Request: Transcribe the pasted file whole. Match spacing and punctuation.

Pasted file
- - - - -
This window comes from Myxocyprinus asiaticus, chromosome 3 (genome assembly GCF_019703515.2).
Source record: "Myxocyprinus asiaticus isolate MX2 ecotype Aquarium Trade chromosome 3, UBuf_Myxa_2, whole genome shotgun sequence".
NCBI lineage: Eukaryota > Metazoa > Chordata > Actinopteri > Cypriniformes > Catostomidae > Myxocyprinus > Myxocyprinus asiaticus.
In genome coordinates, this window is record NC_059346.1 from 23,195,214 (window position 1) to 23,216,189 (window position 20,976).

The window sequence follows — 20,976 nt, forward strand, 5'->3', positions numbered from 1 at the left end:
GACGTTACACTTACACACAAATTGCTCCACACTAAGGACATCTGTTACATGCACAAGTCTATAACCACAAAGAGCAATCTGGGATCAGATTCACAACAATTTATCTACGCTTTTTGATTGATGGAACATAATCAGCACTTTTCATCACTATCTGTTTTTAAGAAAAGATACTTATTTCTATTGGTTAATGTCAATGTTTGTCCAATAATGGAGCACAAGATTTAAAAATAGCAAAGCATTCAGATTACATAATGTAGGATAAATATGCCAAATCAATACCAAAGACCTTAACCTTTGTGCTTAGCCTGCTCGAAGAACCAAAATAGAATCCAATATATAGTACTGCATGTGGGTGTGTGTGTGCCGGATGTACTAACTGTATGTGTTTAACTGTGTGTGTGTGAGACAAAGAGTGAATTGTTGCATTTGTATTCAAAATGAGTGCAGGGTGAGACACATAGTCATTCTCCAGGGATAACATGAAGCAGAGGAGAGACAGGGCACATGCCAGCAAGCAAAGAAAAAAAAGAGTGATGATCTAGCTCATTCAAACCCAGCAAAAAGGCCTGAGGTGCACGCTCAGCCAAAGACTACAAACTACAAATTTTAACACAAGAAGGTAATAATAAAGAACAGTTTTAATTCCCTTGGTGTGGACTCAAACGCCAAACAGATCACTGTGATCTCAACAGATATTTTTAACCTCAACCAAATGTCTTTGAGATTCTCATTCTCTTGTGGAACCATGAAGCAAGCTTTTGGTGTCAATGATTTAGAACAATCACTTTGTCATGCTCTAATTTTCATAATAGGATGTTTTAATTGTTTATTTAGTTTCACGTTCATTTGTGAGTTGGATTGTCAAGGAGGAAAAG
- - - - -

This window comes from Myxocyprinus asiaticus, chromosome 3 (genome assembly GCF_019703515.2).
Source record: "Myxocyprinus asiaticus isolate MX2 ecotype Aquarium Trade chromosome 3, UBuf_Myxa_2, whole genome shotgun sequence".
NCBI lineage: Eukaryota > Metazoa > Chordata > Actinopteri > Cypriniformes > Catostomidae > Myxocyprinus > Myxocyprinus asiaticus.
In genome coordinates, this window is record NC_059346.1 from 23,195,214 (window position 1) to 23,216,189 (window position 20,976).

The window sequence follows — 20,976 nt, forward strand, 5'->3', positions numbered from 1 at the left end:
GACGTTACACTTACACACAAATTGCTCCACACTAAGGACATCTGTTACATGCACAAGTCTATAACCACAAAGAGCAATCTGGGATCAGATTCACAACAATTTATCTACGCTTTTTGATTGATGGAACATAATCAGCACTTTTCATCACTATCTGTTTTTAAGAAAAGATACTTATTTCTATTGGTTAATGTCAATGTTTGTCCAATAATGGAGCACAAGATTTAAAAATAGCAAAGCATTCAGATTACATAATGTAGGATAAATATGCCAAATCAATACCAAAGACCTTAACCTTTGTGCTTAGCCTGCTCGAAGAACCAAAATAGAATCCAATATATAGTACTGCATGTGGGTGTGTGTGTGCCGGATGTACTAACTGTATGTGTTTAACTGTGTGTGTGTGAGACAAAGAGTGAATTGTTGCATTTGTATTCAAAATGAGTGCAGGGTGAGACACATAGTCATTCTCCAGGGATAACATGAAGCAGAGGAGAGACAGGGCACATGCCAGCAAGCAAAGAAAAAAAAGAGTGATGATCTAGCTCATTCAAACCCAGCAAAAAGGCCTGAGGTGCACGCTCAGCCAAAGACTACAAACTACAAATTTTAACACAAGAAGGTAATAATAAAGAACAGTTTTAATTCCCTTGGTGTGGACTCAAACGCCAAACAGATCACTGTGATCTCAACAGATATTTTTAACCTCAACCAAATGTCTTTGAGATTCTCATTCTCTTGTGGAACCATGAAGCAAGCTTTTGGTGTCAATGATTTAGAACAATCACTTTGTCATGCTCTAATTTTCATAATAGGATGTTTTAATTGTTTATTTAGTTTCACGTTCATTTGTGAGTTGGATTGTCAAGGAGGAAAAG